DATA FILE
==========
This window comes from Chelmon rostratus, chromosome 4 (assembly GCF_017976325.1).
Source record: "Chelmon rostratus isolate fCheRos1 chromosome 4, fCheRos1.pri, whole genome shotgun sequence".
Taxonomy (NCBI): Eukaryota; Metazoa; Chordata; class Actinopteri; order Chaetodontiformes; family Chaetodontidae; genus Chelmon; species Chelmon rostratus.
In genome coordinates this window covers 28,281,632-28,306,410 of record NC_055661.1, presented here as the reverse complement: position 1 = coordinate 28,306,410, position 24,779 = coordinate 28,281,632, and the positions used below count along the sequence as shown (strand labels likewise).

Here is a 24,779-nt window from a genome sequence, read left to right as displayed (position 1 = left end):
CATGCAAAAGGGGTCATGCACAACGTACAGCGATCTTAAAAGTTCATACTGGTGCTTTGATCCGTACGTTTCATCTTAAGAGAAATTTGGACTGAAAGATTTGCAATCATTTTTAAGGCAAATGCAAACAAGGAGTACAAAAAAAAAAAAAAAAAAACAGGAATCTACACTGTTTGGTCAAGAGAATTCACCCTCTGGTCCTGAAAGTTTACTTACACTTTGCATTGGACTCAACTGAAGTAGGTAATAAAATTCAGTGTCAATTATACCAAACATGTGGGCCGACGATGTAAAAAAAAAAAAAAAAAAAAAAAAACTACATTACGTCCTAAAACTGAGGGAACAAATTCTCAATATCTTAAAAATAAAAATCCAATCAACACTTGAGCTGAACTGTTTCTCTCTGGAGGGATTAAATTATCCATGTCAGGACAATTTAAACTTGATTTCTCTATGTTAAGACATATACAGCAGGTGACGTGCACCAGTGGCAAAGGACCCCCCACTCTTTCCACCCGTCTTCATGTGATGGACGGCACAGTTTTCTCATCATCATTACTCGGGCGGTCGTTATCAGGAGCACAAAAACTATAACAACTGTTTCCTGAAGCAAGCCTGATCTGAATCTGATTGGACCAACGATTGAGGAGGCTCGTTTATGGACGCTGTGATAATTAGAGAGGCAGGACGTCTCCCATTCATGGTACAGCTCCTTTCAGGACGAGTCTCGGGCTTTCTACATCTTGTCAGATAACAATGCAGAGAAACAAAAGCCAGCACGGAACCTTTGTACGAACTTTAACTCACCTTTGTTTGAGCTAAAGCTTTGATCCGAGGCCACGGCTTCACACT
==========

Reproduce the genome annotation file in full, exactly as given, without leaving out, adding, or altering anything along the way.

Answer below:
This window comes from Chelmon rostratus, chromosome 4 (assembly GCF_017976325.1).
Source record: "Chelmon rostratus isolate fCheRos1 chromosome 4, fCheRos1.pri, whole genome shotgun sequence".
Taxonomy (NCBI): Eukaryota; Metazoa; Chordata; class Actinopteri; order Chaetodontiformes; family Chaetodontidae; genus Chelmon; species Chelmon rostratus.
In genome coordinates this window covers 28,281,632-28,306,410 of record NC_055661.1, presented here as the reverse complement: position 1 = coordinate 28,306,410, position 24,779 = coordinate 28,281,632, and the positions used below count along the sequence as shown (strand labels likewise).

Here is a 24,779-nt window from a genome sequence, read left to right as displayed (position 1 = left end):
CATGCAAAAGGGGTCATGCACAACGTACAGCGATCTTAAAAGTTCATACTGGTGCTTTGATCCGTACGTTTCATCTTAAGAGAAATTTGGACTGAAAGATTTGCAATCATTTTTAAGGCAAATGCAAACAAGGAGTACAAAAAAAAAAAAAAAAAAACAGGAATCTACACTGTTTGGTCAAGAGAATTCACCCTCTGGTCCTGAAAGTTTACTTACACTTTGCATTGGACTCAACTGAAGTAGGTAATAAAATTCAGTGTCAATTATACCAAACATGTGGGCCGACGATGTAAAAAAAAAAAAAAAAAAAAAAAAACTACATTACGTCCTAAAACTGAGGGAACAAATTCTCAATATCTTAAAAATAAAAATCCAATCAACACTTGAGCTGAACTGTTTCTCTCTGGAGGGATTAAATTATCCATGTCAGGACAATTTAAACTTGATTTCTCTATGTTAAGACATATACAGCAGGTGACGTGCACCAGTGGCAAAGGACCCCCCACTCTTTCCACCCGTCTTCATGTGATGGACGGCACAGTTTTCTCATCATCATTACTCGGGCGGTCGTTATCAGGAGCACAAAAACTATAACAACTGTTTCCTGAAGCAAGCCTGATCTGAATCTGATTGGACCAACGATTGAGGAGGCTCGTTTATGGACGCTGTGATAATTAGAGAGGCAGGACGTCTCCCATTCATGGTACAGCTCCTTTCAGGACGAGTCTCGGGCTTTCTACATCTTGTCAGATAACAATGCAGAGAAACAAAAGCCAGCACGGAACCTTTGTACGAACTTTAACTCACCTTTGTTTGAGCTAAAGCTTTGATCCGAGGCCACGGCTTCACACT